The International Day of the Girl Child is commemorated every year on October 11. It is an opportunity to make the invisible lives of girls both their plight and their power truly visible, to inspire commitments and action to promote girls rights.
This year, the International Day of the Girl Child comes at the backdrop of the newly adopted Sustainable Development Goals that world leaders in 2015 committed to achieving by the year 2030. Specific among these goals is gender equality and the empowerment of all girls and women which like others has specific key targets.
The implementation towards achieving the sustainable goals is well underway. Indicators have been developed and rolled out to track progress at global, regional and national levels. However, there is a critical unfinished agenda on ensuring availability and use of high-quality, timely and reliable data on girls’ progress, including for those living in poverty or with disability.
Millions of girls are vulnerable because there is no accurate data on the magnitude of their rights violations and underlying causes. Lack of adequate data means governments are blind to the extent to which girls are denied their rights such as right to education or control over their bodies.
In Uganda, even with scattered information, we know that girls face deep-rooted inequalities and violations of their rights on a daily basis including, discrimination, harmful cultural practices such as child marriage, defilement, teenage pregnancy, school dropout, sexual assault, child poverty and poor health. We don’t know how many girls feel unsafe on their way to school or those that are absent from school because of menstrual challenges. Girls become effectively invisible as a result of these factors and are pushed to the margins of society.
We cannot improve what we can’t measure. For us to end the abuse and inequality girls are grappling with, we have to have data on realities of their lives. It is easier to ignore a problem when there is little evidence of how pervasive it is or how deeply it affects people. Government and all stakeholders must start recording girls’ circumstances if we are to meet the ambitious agenda set for 2030.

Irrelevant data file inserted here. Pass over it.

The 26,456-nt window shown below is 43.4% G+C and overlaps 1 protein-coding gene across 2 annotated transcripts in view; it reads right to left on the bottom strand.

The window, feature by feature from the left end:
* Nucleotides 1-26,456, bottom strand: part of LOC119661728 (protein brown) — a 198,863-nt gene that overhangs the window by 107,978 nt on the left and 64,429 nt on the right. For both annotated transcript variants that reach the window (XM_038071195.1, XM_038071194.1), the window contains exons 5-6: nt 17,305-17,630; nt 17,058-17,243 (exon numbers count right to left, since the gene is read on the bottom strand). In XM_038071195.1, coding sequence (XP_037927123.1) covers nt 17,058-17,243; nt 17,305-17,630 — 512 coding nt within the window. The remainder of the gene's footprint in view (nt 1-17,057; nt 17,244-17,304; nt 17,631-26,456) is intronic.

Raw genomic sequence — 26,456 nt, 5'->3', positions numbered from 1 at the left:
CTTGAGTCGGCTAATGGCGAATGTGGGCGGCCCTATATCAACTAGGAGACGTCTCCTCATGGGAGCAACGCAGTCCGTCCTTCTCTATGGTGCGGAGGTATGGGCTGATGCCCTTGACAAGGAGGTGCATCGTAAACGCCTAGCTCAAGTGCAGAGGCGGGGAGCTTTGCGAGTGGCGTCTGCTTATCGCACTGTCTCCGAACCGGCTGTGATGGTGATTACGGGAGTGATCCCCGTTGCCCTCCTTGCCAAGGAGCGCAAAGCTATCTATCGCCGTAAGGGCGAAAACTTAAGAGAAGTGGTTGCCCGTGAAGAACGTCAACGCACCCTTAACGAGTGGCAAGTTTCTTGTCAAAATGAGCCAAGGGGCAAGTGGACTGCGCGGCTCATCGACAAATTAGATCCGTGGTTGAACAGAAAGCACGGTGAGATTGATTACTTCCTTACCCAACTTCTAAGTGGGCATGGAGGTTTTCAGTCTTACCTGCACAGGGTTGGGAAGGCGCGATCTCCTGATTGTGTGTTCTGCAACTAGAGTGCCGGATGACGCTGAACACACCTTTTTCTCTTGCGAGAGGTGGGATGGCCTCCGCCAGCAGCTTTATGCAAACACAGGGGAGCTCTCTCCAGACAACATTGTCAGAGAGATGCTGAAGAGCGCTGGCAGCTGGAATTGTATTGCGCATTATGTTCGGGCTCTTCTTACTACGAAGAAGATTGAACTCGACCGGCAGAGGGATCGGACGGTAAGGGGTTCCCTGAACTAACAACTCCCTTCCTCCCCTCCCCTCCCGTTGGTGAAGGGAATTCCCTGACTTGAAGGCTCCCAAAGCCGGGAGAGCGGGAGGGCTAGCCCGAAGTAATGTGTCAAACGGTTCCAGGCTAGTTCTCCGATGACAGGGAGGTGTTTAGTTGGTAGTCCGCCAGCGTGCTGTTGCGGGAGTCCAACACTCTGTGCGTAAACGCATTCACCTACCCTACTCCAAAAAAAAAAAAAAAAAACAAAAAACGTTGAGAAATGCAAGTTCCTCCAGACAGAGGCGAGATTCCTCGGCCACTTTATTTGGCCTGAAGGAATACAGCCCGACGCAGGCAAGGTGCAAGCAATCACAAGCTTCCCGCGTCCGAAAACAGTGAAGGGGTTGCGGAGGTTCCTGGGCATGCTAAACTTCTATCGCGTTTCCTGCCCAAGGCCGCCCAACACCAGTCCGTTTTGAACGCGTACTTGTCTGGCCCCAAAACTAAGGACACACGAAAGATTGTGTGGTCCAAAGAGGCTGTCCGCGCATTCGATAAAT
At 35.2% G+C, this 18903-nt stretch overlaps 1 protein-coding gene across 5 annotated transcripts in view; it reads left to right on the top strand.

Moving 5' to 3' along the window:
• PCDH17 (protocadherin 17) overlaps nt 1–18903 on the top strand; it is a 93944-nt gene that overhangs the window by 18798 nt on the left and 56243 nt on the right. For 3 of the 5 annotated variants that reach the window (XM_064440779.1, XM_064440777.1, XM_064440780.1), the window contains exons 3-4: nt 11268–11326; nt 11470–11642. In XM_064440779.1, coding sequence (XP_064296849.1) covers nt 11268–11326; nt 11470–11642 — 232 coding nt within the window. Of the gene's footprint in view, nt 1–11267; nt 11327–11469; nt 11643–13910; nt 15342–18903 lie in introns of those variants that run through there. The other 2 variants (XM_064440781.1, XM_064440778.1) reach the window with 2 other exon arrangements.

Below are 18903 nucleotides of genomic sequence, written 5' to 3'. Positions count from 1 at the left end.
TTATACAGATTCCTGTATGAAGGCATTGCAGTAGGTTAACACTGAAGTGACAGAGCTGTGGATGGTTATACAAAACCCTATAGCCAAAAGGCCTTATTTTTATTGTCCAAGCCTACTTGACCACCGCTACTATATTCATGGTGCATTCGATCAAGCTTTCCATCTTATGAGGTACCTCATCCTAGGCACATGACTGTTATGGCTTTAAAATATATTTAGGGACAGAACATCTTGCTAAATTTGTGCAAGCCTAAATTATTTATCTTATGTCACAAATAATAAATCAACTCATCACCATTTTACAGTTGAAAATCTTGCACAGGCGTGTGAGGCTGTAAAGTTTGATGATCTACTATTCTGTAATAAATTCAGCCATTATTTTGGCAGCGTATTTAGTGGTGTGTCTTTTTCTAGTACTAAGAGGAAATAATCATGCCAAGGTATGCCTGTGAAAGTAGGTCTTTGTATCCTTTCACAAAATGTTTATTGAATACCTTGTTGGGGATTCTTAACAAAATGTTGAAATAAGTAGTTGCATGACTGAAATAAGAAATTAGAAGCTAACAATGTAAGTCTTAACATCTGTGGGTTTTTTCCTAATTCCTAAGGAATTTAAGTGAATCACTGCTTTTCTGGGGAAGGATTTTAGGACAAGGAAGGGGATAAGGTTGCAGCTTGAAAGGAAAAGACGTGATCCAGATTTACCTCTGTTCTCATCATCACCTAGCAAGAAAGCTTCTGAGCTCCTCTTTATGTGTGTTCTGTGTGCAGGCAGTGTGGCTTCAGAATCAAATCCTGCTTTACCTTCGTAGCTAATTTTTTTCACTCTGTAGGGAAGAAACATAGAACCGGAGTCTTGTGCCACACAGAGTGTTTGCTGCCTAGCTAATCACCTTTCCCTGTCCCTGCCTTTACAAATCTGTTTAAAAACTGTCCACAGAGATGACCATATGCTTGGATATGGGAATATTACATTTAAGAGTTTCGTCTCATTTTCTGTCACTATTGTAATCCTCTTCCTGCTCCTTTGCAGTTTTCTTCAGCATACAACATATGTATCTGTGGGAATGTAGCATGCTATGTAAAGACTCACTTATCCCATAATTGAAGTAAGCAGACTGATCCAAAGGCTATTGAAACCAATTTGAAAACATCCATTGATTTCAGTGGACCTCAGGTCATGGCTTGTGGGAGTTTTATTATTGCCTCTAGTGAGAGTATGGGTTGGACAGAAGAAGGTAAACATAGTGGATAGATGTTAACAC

This year’s theme for International Day of the Girl Child presents government and all other stakeholders with an opportunity to appreciate that existing gaps in data on girls and young women, lack of systematic analysis, and limited use of existing data significantly limits our ability to monitor and communicate the wellbeing and progress of girls.
Only through explicit focus on collecting and analysing girl-focused, relevant and sex-disaggregated data, and using this data to inform key policy and programme decisions, can we adequately measure and understand the opportunities and challenges girls face.
Having girls’ issues counted calls for a deliberate and collective effort to increase resources to close the data gap. We must ensure that every girl counts and is counted.
There is proven evidence that girls when supported can be a force behind development. Investing in girls’ health, safety, education and rights in times of peace and crisis empowers them to reach their dreams and build better lives for themselves and their communities.
A recent study done by Plan International; Counting the invisible notes that the use of focused and relevant data in tackling girls’ issues will ultimately create an enabling environment for them everywhere to learn, lead, decide and thrive.
By Justine Nakiwala
Ms Nakiwala is the communications manager at Plan International Uganda.